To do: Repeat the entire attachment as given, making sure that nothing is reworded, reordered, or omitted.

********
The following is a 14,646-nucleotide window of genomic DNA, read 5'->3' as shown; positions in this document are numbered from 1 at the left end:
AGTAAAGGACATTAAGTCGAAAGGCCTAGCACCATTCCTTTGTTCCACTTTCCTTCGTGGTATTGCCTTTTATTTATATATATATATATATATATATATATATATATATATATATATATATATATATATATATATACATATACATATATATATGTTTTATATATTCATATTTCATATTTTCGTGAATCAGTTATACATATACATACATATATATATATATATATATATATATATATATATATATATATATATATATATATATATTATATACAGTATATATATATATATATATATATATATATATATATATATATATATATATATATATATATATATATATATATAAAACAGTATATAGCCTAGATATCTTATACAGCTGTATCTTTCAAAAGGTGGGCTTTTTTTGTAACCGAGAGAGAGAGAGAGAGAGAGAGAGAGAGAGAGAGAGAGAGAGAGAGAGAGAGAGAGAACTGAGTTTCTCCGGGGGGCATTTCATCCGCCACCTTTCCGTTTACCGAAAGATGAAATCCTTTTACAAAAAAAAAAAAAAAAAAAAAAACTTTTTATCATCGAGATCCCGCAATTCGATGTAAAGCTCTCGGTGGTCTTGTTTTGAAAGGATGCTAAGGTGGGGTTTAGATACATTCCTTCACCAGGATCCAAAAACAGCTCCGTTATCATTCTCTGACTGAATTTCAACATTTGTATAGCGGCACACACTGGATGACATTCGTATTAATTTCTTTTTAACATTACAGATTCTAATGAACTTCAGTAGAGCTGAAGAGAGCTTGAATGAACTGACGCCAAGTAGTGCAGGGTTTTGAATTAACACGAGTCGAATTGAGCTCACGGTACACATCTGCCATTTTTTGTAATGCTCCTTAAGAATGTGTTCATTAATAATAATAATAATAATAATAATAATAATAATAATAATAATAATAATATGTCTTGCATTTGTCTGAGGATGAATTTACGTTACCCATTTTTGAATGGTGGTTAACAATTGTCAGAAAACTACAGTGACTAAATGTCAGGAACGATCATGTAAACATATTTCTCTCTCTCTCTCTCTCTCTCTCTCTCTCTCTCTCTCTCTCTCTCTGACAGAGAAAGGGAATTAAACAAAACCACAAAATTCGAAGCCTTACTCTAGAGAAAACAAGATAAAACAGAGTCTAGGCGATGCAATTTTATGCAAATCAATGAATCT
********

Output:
The following is a 14,646-nucleotide window of genomic DNA, read 5'->3' as shown; positions in this document are numbered from 1 at the left end:
AGTAAAGGACATTAAGTCGAAAGGCCTAGCACCATTCCTTTGTTCCACTTTCCTTCGTGGTATTGCCTTTTATTTATATATATATATATATATATATATATATATATATATATATATATATATATATATATATATACATATACATATATATATGTTTTATATATTCATATTTCATATTTTCGTGAATCAGTTATACATATACATACATATATATATATATATATATATATATATATATATATATATATATATATATATATATATTATATACAGTATATATATATATATATATATATATATATATATATATATATATATATATATATATATATATATATATATATAAAACAGTATATAGCCTAGATATCTTATACAGCTGTATCTTTCAAAAGGTGGGCTTTTTTTGTAACCGAGAGAGAGAGAGAGAGAGAGAGAGAGAGAGAGAGAGAGAGAGAGAGAGAGAGAGAGAACTGAGTTTCTCCGGGGGGCATTTCATCCGCCACCTTTCCGTTTACCGAAAGATGAAATCCTTTTACAAAAAAAAAAAAAAAAAAAAAAACTTTTTATCATCGAGATCCCGCAATTCGATGTAAAGCTCTCGGTGGTCTTGTTTTGAAAGGATGCTAAGGTGGGGTTTAGATACATTCCTTCACCAGGATCCAAAAACAGCTCCGTTATCATTCTCTGACTGAATTTCAACATTTGTATAGCGGCACACACTGGATGACATTCGTATTAATTTCTTTTTAACATTACAGATTCTAATGAACTTCAGTAGAGCTGAAGAGAGCTTGAATGAACTGACGCCAAGTAGTGCAGGGTTTTGAATTAACACGAGTCGAATTGAGCTCACGGTACACATCTGCCATTTTTTGTAATGCTCCTTAAGAATGTGTTCATTAATAATAATAATAATAATAATAATAATAATAATAATAATAATAATAATATGTCTTGCATTTGTCTGAGGATGAATTTACGTTACCCATTTTTGAATGGTGGTTAACAATTGTCAGAAAACTACAGTGACTAAATGTCAGGAACGATCATGTAAACATATTTCTCTCTCTCTCTCTCTCTCTCTCTCTCTCTCTCTCTCTCTCTCTCTGACAGAGAAAGGGAATTAAACAAAACCACAAAATTCGAAGCCTTACTCTAGAGAAAACAAGATAAAACAGAGTCTAGGCGATGCAATTTTATGCAAATCAATGAATCT